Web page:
Election '08: Contempt
BY MARC COOPER
What a shriveled tiny man John McCain turns out to be. And I don't mean physically.
I mean his soul.
Chris Matthews characterized McCain on MSNBC as a "troll" who was "angry at the world."
I am not the first to have noticed that in the first presidential debate, John McCain oozed contempt as he refused to as much as once even look at his opponent. And when Obama would differ with him on any issue of urgent seriousness, McCain would crack a condescending smile, a painful grimace as if someone was stuffing Freddie Mac up his arse.
There's plenty of spin out there so I'll keep it very, very short:
It was a disappointingly boring, undramatic debate at a moment of great national drama.
Obama made a calculated decision to remain cool, steady, but firm -- responding to McCain's jabs -- but purposefully pulling back any Sunday punches.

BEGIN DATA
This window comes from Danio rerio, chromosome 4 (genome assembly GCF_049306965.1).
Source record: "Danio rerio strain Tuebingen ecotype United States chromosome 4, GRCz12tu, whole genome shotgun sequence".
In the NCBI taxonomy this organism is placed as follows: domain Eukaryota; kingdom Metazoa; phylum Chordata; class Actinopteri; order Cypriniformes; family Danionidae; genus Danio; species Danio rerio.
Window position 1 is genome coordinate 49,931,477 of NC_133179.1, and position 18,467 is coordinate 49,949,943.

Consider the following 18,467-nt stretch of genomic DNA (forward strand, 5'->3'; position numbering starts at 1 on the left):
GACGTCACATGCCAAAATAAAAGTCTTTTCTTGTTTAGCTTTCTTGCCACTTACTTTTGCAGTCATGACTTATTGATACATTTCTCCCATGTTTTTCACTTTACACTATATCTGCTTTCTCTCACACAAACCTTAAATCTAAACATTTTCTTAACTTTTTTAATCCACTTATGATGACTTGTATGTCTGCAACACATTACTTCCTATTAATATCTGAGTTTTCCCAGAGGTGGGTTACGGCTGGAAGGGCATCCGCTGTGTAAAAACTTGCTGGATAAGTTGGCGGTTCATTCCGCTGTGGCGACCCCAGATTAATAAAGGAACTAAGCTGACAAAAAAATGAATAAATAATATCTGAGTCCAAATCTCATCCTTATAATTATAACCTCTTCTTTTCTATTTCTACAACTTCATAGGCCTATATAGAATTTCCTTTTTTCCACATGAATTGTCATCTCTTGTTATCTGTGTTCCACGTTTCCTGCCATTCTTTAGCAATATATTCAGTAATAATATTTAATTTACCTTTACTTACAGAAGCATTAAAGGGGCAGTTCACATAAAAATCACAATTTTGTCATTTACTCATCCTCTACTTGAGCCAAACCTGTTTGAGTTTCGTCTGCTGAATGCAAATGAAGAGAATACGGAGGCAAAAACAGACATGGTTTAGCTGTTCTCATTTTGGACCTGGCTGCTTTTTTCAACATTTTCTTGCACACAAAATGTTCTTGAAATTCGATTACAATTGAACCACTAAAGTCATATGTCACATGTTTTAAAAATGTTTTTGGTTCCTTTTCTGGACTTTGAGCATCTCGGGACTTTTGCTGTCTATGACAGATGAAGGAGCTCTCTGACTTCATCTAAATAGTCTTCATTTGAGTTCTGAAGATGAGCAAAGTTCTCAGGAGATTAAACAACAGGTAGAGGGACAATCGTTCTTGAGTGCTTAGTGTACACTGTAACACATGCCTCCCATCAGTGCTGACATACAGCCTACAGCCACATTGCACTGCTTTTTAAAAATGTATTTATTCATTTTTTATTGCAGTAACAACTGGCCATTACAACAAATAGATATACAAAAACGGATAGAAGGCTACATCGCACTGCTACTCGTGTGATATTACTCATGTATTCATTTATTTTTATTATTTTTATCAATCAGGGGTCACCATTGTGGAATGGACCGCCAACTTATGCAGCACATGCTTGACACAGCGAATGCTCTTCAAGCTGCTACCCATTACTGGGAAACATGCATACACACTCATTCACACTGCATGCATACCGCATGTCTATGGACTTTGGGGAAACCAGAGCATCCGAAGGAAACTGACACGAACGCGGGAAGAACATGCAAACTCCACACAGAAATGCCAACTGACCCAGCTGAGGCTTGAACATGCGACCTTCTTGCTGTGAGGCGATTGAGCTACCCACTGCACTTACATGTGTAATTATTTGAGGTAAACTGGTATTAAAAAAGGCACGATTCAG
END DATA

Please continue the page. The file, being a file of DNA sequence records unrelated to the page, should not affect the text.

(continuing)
No question that in the mind of any objective observer that Obama -- at a bare minimum -- held his own against this supposed foreign policy titan (sic) of McCain.
In fact, he did better.
McCain rambled, drifted off point, came off several times as petty and mean, and -- certain as a clock -- made sure to make self-pitying mention of his stint as a POW. That and, of course, that he really, really loves all men, and women, in uniform and will personally take care of them. Even if he keeps them stationed in the slaughterhouse of Iraq.
Obama missed a golden opportunity not to get ugly with McCain but rather to show some real indignation about the economy and hang that around his rival's Republican neck. He was far too measured on that subject.
On the other hand, Obama was more focused than in any previous debate. And less professorial (heavens, we wouldn't want an actual intellectual to be Prezdent of the You-Ess).
Obama gets a win on points.
Get the This Week's Top Stories Newsletter
Every week we collect the latest news, music and arts stories — along with film and food reviews and the best things to do this week — so that you’ll never miss LA Weekly's biggest stories.